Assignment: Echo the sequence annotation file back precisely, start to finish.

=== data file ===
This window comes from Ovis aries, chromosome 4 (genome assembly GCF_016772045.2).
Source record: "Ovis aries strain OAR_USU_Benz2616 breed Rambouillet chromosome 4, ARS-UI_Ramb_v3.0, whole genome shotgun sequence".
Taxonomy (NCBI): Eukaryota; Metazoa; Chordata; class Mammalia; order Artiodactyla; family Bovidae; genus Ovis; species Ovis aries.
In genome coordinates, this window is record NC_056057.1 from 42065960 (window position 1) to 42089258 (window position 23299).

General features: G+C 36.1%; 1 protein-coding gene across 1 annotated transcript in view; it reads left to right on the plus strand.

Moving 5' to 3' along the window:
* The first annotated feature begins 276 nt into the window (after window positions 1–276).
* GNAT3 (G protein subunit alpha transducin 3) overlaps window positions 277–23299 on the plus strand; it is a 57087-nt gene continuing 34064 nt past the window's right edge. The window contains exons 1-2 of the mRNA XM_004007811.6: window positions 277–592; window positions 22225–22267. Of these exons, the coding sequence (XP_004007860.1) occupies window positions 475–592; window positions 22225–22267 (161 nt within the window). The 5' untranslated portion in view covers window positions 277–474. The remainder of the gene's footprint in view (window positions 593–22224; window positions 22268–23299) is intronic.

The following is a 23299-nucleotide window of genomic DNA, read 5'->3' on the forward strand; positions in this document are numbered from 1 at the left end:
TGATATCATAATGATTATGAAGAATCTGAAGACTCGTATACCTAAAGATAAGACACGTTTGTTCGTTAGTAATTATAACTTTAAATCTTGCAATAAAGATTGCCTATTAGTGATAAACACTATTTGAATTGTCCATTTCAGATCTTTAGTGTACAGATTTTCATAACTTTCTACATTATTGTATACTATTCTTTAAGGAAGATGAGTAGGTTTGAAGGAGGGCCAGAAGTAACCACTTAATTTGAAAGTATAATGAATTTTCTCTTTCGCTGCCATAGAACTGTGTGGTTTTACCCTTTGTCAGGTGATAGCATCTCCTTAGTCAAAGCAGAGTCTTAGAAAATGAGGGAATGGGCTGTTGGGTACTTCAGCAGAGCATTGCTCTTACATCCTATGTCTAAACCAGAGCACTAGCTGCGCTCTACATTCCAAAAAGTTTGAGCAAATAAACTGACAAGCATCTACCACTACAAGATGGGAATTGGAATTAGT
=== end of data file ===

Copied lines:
This window comes from Ovis aries, chromosome 4 (genome assembly GCF_016772045.2).
Source record: "Ovis aries strain OAR_USU_Benz2616 breed Rambouillet chromosome 4, ARS-UI_Ramb_v3.0, whole genome shotgun sequence".
Taxonomy (NCBI): Eukaryota; Metazoa; Chordata; class Mammalia; order Artiodactyla; family Bovidae; genus Ovis; species Ovis aries.
In genome coordinates, this window is record NC_056057.1 from 42065960 (window position 1) to 42089258 (window position 23299).

General features: G+C 36.1%; 1 protein-coding gene across 1 annotated transcript in view; it reads left to right on the plus strand.

Moving 5' to 3' along the window:
* The first annotated feature begins 276 nt into the window (after window positions 1–276).
* GNAT3 (G protein subunit alpha transducin 3) overlaps window positions 277–23299 on the plus strand; it is a 57087-nt gene continuing 34064 nt past the window's right edge. The window contains exons 1-2 of the mRNA XM_004007811.6: window positions 277–592; window positions 22225–22267. Of these exons, the coding sequence (XP_004007860.1) occupies window positions 475–592; window positions 22225–22267 (161 nt within the window). The 5' untranslated portion in view covers window positions 277–474. The remainder of the gene's footprint in view (window positions 593–22224; window positions 22268–23299) is intronic.

The following is a 23299-nucleotide window of genomic DNA, read 5'->3' on the forward strand; positions in this document are numbered from 1 at the left end:
TGATATCATAATGATTATGAAGAATCTGAAGACTCGTATACCTAAAGATAAGACACGTTTGTTCGTTAGTAATTATAACTTTAAATCTTGCAATAAAGATTGCCTATTAGTGATAAACACTATTTGAATTGTCCATTTCAGATCTTTAGTGTACAGATTTTCATAACTTTCTACATTATTGTATACTATTCTTTAAGGAAGATGAGTAGGTTTGAAGGAGGGCCAGAAGTAACCACTTAATTTGAAAGTATAATGAATTTTCTCTTTCGCTGCCATAGAACTGTGTGGTTTTACCCTTTGTCAGGTGATAGCATCTCCTTAGTCAAAGCAGAGTCTTAGAAAATGAGGGAATGGGCTGTTGGGTACTTCAGCAGAGCATTGCTCTTACATCCTATGTCTAAACCAGAGCACTAGCTGCGCTCTACATTCCAAAAAGTTTGAGCAAATAAACTGACAAGCATCTACCACTACAAGATGGGAATTGGAATTAGT